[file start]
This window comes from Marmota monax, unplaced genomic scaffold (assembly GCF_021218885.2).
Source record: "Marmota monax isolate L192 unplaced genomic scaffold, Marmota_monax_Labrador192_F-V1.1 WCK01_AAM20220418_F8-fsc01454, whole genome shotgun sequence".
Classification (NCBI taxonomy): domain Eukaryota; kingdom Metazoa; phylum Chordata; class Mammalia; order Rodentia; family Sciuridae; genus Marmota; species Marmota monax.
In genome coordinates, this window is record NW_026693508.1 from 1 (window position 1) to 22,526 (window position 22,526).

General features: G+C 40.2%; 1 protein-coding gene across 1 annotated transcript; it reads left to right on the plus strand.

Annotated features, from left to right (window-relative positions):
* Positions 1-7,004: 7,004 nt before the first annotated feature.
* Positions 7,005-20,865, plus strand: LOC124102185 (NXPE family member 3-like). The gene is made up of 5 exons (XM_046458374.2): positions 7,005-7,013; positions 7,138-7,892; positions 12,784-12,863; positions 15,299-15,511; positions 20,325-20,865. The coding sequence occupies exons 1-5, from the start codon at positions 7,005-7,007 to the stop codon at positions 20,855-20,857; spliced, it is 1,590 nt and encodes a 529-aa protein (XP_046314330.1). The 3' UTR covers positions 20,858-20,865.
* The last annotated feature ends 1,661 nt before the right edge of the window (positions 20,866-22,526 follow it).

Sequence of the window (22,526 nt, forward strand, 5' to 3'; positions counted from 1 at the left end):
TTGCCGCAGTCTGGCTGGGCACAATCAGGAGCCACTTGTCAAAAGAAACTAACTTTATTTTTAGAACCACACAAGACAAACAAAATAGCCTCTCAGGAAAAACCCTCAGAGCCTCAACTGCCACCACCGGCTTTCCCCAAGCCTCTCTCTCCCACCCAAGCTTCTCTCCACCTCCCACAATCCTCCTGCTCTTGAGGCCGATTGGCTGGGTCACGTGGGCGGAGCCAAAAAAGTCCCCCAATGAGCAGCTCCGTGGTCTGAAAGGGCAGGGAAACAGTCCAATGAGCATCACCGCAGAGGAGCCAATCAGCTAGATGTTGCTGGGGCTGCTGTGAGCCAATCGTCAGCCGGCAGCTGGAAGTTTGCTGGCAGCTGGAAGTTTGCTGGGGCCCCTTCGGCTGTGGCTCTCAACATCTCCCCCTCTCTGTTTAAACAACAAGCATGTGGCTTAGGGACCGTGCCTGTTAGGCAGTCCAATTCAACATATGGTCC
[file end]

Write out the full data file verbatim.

This window comes from Marmota monax, unplaced genomic scaffold (assembly GCF_021218885.2).
Source record: "Marmota monax isolate L192 unplaced genomic scaffold, Marmota_monax_Labrador192_F-V1.1 WCK01_AAM20220418_F8-fsc01454, whole genome shotgun sequence".
Classification (NCBI taxonomy): domain Eukaryota; kingdom Metazoa; phylum Chordata; class Mammalia; order Rodentia; family Sciuridae; genus Marmota; species Marmota monax.
In genome coordinates, this window is record NW_026693508.1 from 1 (window position 1) to 22,526 (window position 22,526).

General features: G+C 40.2%; 1 protein-coding gene across 1 annotated transcript; it reads left to right on the plus strand.

Annotated features, from left to right (window-relative positions):
* Positions 1-7,004: 7,004 nt before the first annotated feature.
* Positions 7,005-20,865, plus strand: LOC124102185 (NXPE family member 3-like). The gene is made up of 5 exons (XM_046458374.2): positions 7,005-7,013; positions 7,138-7,892; positions 12,784-12,863; positions 15,299-15,511; positions 20,325-20,865. The coding sequence occupies exons 1-5, from the start codon at positions 7,005-7,007 to the stop codon at positions 20,855-20,857; spliced, it is 1,590 nt and encodes a 529-aa protein (XP_046314330.1). The 3' UTR covers positions 20,858-20,865.
* The last annotated feature ends 1,661 nt before the right edge of the window (positions 20,866-22,526 follow it).

Sequence of the window (22,526 nt, forward strand, 5' to 3'; positions counted from 1 at the left end):
TTGCCGCAGTCTGGCTGGGCACAATCAGGAGCCACTTGTCAAAAGAAACTAACTTTATTTTTAGAACCACACAAGACAAACAAAATAGCCTCTCAGGAAAAACCCTCAGAGCCTCAACTGCCACCACCGGCTTTCCCCAAGCCTCTCTCTCCCACCCAAGCTTCTCTCCACCTCCCACAATCCTCCTGCTCTTGAGGCCGATTGGCTGGGTCACGTGGGCGGAGCCAAAAAAGTCCCCCAATGAGCAGCTCCGTGGTCTGAAAGGGCAGGGAAACAGTCCAATGAGCATCACCGCAGAGGAGCCAATCAGCTAGATGTTGCTGGGGCTGCTGTGAGCCAATCGTCAGCCGGCAGCTGGAAGTTTGCTGGCAGCTGGAAGTTTGCTGGGGCCCCTTCGGCTGTGGCTCTCAACATCTCCCCCTCTCTGTTTAAACAACAAGCATGTGGCTTAGGGACCGTGCCTGTTAGGCAGTCCAATTCAACATATGGTCC